Masters Thesis, University of Oxford. Research project combining Calculating Compilers and Algebraic Effects using Haskell, supervised by Jeremy Gibbons. Presented work at the International Conference on Functional Programming Student Research Competition and the 7th South of England Regional Programming Languages Seminar.
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Algebraic Effects for Calculating Compilers

Masters Thesis, University of Oxford. Research project combining the fields of Calculating Compilers and Algebraic Effects using Haskell. Supervised by Jeremy Gibbons. Presented work at the International Conference on Functional Programming Student Research Competition and the 7th South of England Regional Programming Languages Seminar.


I am interested in learning about techniques to calculate functional programs such as compilers. One approach is to provide a source language, a big-step operational semantics (as code) and a correctness specification which can be used to derive a compiler/virtual machine pair. Bahr and Hutton [2] proposed a method to calculate compiler and virtual machine definitions that are correct by construction. In adopting constructive equational reasoning we can derive a correct implementation of such a compiler/virtual machine pair. Languages we compile may however be effectful containing State (using a stack), Exceptions (throwing), and so on...

One way to capture effectful computations is with algebraic effects. Algebraic effects allow for the modular instantiation of effects and their implementations for instance as a series of handlers. For compilers this means we can invent virtual machines that adhere to a given semantics whilst keeping the source language abstract. In practical terms this means we can use algebraic effects to prototype implementations and 'glue' together components (composing handlers) in a modular fashion.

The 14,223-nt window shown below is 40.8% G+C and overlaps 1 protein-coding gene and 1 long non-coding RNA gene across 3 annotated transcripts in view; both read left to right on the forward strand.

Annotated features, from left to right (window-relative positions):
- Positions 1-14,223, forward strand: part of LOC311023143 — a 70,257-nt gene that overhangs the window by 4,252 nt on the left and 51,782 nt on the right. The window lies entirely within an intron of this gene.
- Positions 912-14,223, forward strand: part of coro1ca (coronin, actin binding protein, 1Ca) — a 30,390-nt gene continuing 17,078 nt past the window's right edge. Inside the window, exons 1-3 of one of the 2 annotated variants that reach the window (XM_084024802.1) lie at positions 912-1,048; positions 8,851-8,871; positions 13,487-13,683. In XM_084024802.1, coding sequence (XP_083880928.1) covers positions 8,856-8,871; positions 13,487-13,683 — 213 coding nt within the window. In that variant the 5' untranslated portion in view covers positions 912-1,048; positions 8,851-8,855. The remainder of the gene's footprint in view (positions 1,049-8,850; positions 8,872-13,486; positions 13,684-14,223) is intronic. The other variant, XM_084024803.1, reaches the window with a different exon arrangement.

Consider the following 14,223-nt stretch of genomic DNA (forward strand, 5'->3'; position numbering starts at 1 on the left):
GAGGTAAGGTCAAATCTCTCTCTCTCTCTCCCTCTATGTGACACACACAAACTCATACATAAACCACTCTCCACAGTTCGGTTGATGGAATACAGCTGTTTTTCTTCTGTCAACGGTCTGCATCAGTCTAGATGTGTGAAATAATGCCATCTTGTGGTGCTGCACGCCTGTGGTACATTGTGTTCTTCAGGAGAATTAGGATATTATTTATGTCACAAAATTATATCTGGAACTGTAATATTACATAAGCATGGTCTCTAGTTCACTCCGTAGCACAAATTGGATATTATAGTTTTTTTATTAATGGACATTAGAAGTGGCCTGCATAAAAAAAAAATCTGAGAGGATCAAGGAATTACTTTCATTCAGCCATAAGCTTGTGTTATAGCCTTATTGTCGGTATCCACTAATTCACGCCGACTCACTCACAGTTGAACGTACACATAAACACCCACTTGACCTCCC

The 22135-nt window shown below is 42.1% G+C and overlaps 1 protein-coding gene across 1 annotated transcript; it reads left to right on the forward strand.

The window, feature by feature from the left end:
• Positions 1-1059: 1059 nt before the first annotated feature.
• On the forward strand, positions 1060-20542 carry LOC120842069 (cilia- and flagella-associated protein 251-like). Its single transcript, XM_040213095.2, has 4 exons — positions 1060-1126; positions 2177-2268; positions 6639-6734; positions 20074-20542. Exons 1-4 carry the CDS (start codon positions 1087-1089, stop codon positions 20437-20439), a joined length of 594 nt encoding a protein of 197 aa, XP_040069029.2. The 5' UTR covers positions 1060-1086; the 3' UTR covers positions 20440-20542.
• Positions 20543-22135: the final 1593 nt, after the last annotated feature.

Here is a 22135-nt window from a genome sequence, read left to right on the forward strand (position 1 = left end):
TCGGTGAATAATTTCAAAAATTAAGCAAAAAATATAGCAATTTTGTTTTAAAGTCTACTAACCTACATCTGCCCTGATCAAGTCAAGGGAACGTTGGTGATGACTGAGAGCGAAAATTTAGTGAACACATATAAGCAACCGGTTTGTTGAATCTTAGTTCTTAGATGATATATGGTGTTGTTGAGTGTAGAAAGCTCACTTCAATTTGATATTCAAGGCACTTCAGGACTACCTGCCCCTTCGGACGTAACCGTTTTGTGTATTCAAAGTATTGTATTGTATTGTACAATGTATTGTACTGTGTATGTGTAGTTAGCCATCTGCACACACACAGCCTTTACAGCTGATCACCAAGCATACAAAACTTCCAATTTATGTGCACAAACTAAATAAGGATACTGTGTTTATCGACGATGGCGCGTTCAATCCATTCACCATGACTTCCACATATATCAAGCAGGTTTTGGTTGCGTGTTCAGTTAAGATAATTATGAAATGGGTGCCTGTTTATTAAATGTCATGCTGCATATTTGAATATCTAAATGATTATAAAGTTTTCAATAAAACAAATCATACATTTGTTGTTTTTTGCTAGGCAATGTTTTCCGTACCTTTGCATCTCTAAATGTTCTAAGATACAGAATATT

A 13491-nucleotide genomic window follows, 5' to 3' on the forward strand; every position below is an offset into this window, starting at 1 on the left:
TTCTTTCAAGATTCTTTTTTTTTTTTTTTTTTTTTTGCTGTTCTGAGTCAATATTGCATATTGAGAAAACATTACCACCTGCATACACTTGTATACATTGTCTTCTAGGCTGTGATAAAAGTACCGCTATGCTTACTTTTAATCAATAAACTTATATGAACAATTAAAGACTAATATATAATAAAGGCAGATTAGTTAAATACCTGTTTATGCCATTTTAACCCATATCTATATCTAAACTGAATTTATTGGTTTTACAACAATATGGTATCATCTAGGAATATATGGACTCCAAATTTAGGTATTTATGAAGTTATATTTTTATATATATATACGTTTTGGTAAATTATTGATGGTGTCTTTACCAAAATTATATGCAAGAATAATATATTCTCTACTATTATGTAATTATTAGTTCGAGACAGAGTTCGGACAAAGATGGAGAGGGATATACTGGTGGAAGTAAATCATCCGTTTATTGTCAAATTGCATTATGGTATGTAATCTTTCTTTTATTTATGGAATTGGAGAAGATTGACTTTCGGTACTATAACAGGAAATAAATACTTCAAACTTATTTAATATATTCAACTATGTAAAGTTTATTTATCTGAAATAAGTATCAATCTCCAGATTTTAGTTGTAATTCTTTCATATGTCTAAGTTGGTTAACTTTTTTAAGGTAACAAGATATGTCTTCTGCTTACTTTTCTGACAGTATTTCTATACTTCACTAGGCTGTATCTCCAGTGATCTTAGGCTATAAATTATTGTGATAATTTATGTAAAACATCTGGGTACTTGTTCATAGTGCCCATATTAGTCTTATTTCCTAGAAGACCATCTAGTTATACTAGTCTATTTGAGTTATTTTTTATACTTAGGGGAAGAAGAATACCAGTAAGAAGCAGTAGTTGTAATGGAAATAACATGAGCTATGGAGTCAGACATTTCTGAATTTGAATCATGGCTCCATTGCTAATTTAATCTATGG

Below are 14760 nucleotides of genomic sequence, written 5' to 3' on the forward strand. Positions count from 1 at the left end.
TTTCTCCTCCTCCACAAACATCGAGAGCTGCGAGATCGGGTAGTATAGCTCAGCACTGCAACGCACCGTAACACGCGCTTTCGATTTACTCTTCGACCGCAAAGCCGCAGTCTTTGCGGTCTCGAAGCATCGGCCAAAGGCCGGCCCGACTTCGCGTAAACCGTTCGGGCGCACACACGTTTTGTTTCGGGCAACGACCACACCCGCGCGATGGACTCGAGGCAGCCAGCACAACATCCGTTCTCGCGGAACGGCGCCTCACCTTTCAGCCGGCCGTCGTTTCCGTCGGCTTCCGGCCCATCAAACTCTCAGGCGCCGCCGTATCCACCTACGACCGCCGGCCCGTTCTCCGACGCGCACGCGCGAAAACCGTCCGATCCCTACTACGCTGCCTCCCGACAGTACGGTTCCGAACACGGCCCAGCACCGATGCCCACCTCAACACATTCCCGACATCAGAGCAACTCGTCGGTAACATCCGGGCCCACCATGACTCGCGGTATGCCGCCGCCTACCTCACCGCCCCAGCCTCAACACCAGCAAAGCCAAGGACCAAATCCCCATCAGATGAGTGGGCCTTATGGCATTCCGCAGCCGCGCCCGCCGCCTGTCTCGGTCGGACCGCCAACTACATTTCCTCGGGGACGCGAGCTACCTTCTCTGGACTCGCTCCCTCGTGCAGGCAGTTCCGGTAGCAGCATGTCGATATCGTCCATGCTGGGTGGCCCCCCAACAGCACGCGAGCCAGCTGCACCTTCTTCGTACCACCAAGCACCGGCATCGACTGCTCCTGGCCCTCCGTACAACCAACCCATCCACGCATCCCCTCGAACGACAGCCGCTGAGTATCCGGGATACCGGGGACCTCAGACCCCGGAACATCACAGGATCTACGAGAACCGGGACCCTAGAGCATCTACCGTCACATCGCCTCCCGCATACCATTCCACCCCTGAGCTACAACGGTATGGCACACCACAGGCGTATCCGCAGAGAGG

Combining algebraic effects with calculating compilers allows us to derive compilers for increasingly complex languages and capture the semantics of each construct in a modular fashion. We do this for languages of varying complexity as follows:


  • Calculate a compiler for a simple expression language without algebraic handlers: Hutton's Razor. Here we generalise Bahr and Hutton’s calculation method [2] to machines with configurations, calculating correct compilers for Hutton’s razor.
  • Calculate a compiler for Hutton's Razor that captures the implicit state of the stack used in the Virtual Machine. Example derivation can be found in the ICFP Poster with a longer description in the S-REPLS seminar.
  • Calculate a compiler for Hutton's Razor + Exceptions, again capturing global/locally backtrackable state using Algebraic Effects.
  • Calculate a compiler for Paul Levy's Call by Push Value Calculus with Exceptions as a non-trivial case study and example of the Scalability of this method.


You need Haskell, this compiles with GHC 8.2.2 at least (Stack resolver: lts-11.0).

To Build & Run

To run load one of the following into the GHCi interpreter:

  • exprNoEffects.lhs
  • exprNoEffectsHandlers.lhs
  • exprWithExcAndHandlers.lhs
  • cbpv.lhs

Use the GHCi Interpreter: ghci exprNoEffectsHandlers

I don't include a Main, parsers, or front-end Repl for these languages. If you want to implement these yourself, then there are some parser/repl examples here.


Suppose you run the above, then a simple addition 1+2 is: Add (Val 1) (Val 2).

You could evaluate this expression using a closed handler to get the result:

Main> handleStackClosed [] $ evalfree $ Add (Val 1) (Val 2)
([Num 3],())

Intuitively evalfree is a definitional interpreter that takes a machine configuration, source AST, and returns a new stack and value representing the state/success of the computation. Computations consisting purely of addition cannot fail, but in other (exceptional) examples this can happen.

We could compile the example:

Main> comp1 $ Add (Val 1) (Val 2)